Nursing of carp fry
Nursery practices for all species of carp are based on the need to provide post-larvae and fry with the right type of food, environmental conditions and protection for high survival rates and growth. The critical period is when the egg yolk is fully absorbed and the larvae start feeding. Zooplankton of the right size are the most efficient food at that time. By the use of nursery tanks or small ponds, greater control of water quality and predation by insects and their larvae, as well as predatory fishes, etc., can be achieved. One of the essential requirements in nursery farms is the eradication of the many pests and predators that infest fish ponds.
Although several types of nursery structures are used, including troughs and cement cisterns, the most commonly used in carp farms are specially constructed nursery tanks measuring over 100m2, and nursery ponds measuring up to 2000m2. In such structures the post-larvae or fry can be raised to the fingerling stage within a period of about one month.
Before transfer of the post-larvae or early fry for nursing, the tanks or ponds have to be properly prepared. Woynarovich and Horvath (1980) describe the use of soaked and decaying hay as a substrate under a layer of 5cm of water in the tanks to stimulate the growth of rotifers and Paramoecium, which will serve as food for the fry. Stocking is done at the rate of 1000–2000 per m2. From the third or fourth day after the release of fry, the tanks are regularly manured during early morning hours, at the rate of 1kg of fresh manure for every 10–15m2 water surface.
The water level is raised daily by 2–3cm. If available, artificial starter feeds can be given from the seventh day onwards. If not, the manuring is continued to provide natural food. A crop of advanced fry can be raised in such tanks in 10–15 days. If they have to be grown to a fingerling stage, the density is reduced by about 25 per cent.
When earthen ponds are used, the preparatory treatment consists of draining the pond bottom and drying it. After refilling the ponds, a suitable insecticide is applied to eradicate aquatic insects, etc. To obtain a good standing crop of rotifers, application of chemical fertilizers (1kg superphosphate, 1.5kg ammonium nitrate and 1.5kg carbomide per 100m2 pond surface) is recommended. When a dense growth of rotifers has appeared, the post-larvae or early fry are stocked in the pond. As Cyclops form a major enemy of the post-larvae, it is necessary to ensure their absence in the pond. Cladocerans like Moina and Daphnia may be introduced into the pond to multiply and be available for the mature fry to feed on.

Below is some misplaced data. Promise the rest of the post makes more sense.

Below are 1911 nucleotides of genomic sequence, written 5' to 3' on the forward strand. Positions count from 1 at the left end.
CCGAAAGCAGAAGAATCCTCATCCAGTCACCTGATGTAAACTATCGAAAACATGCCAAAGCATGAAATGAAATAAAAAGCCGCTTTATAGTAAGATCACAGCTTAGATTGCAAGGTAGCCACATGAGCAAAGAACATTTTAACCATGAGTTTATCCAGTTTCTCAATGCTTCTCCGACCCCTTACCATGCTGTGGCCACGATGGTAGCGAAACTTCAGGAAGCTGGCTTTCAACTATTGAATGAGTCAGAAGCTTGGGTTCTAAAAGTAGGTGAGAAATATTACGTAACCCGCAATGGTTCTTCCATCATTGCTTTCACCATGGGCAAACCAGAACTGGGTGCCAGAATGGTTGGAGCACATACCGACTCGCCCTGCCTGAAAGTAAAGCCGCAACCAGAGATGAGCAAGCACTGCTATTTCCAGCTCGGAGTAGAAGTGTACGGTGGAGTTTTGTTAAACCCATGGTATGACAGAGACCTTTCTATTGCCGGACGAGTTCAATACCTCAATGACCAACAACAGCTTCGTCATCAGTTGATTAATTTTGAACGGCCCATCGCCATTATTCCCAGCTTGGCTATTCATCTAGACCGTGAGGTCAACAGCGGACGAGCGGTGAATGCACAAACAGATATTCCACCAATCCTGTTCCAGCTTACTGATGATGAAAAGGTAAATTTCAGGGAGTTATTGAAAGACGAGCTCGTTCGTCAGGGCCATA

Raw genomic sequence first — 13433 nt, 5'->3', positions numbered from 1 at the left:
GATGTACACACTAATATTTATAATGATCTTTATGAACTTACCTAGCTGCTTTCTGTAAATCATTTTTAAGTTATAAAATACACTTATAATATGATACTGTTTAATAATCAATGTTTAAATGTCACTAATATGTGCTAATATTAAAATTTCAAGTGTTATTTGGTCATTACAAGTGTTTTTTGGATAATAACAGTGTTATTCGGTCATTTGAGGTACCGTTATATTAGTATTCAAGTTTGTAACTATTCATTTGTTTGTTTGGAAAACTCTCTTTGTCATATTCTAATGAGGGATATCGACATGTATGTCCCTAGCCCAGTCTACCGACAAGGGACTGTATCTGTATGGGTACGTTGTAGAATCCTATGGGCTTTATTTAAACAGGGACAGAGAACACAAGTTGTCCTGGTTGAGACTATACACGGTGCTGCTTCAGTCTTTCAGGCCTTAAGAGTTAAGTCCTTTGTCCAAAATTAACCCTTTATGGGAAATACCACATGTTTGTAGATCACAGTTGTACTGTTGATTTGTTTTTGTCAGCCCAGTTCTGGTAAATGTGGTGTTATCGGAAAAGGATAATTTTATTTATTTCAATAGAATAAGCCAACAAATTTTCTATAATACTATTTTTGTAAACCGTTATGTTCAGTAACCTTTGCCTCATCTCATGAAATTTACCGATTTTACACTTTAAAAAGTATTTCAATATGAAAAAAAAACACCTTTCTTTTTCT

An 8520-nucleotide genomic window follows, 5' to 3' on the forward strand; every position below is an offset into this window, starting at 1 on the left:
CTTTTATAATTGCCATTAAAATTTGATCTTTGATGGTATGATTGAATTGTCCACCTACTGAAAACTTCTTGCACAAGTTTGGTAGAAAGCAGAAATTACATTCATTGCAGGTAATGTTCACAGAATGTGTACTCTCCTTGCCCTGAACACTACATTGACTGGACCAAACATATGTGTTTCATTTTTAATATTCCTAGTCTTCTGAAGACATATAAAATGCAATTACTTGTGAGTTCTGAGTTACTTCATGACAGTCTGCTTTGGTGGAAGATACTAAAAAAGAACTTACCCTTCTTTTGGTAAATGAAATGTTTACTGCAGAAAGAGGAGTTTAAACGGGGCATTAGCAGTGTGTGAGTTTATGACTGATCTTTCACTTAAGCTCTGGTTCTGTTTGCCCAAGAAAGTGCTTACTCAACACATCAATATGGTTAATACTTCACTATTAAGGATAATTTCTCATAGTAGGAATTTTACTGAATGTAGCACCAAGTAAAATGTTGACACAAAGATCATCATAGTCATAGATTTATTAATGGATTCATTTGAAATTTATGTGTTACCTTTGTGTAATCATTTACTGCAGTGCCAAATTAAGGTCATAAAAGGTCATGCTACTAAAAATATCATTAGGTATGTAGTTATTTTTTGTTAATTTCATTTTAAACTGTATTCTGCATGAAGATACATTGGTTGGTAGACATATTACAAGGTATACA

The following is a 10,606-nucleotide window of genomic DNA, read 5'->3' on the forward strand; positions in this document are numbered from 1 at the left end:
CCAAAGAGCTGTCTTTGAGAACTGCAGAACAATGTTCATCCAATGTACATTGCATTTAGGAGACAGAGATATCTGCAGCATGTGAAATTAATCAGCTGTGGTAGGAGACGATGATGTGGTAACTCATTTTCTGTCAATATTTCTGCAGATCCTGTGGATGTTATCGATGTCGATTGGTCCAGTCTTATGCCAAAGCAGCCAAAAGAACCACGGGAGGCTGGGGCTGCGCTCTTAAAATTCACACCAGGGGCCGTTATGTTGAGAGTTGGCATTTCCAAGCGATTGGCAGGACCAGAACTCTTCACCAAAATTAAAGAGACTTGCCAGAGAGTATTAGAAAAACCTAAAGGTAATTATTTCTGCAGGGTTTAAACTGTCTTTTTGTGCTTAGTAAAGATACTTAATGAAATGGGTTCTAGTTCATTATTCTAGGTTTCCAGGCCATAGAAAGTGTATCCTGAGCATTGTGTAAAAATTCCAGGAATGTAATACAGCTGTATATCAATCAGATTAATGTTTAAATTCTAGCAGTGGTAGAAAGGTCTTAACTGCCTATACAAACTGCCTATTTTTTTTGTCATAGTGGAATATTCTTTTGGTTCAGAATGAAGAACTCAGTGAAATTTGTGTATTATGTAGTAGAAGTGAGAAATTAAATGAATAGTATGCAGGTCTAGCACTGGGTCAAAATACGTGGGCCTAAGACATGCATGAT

In the rearing of Chinese carp fry to a size of 3cm, monoculture is preferred. The fry ponds are generally 1000–2000m2 in area and 1.2m deep. They are prepared by draining and application of quicklime at the rate of 750– 1125kg/ha, depending on the amount of silt at the bottom. Tea seed cake, derris powder or bleaching powder can also be used to eradicate pests and predators. The ponds are fertilized with green manure or organic manure supplemented with inorganic fertilizers. The optimal stocking rate is 1.5–2.25 million larvae, about 70 mm in length, per ha for a culture period of 15–20 days. The depth of water is raised from 50–70cm at the beginning of the culture period by 10–15cm every three to five days.
It is advisable to provide artificial fry feeds to obtain a rapid growth of the fry. A common fry feed is made of yeast (40 per cent), blood meal (25 per cent), fermented and pre-digested soya (20 per cent), fine quality fish meal (10 per cent) and soyoil (5 per cent), all finely ground and sieved through 100–150 mm mesh and fed at the rate of 0.5–1.0kg food per 100000 fry per day. After 10 days, the size of the feed particles can be increased to 400–500 mm. Green manuring is often adopted to increase the availability of
natural food in the pond. In Israeli fish farms, the fry are fed with ground cereal grains (sorghum, wheat, etc.) and at a later stage, after they reach about 10g in weight, with whole cereal grains.
The duration of fry rearing and the size to which they are grown before stocking in rearing ponds vary considerably. The most common practice appears to be to grow them in nurseries for about a month and then in grow-out ponds to market size. Some farmers transfer the fry to well-fertilized larger ponds (1–2ha) and grow them to advanced fingerling size at lower population densities. Some farmers hold the fingerlings in holding ponds at high densities (a standing crop of 10 tons/ha or more) to become available for late stocking. In such cases the fingerlings become stunted, but when introduced in rearing ponds grow rapidly under favourable conditions.
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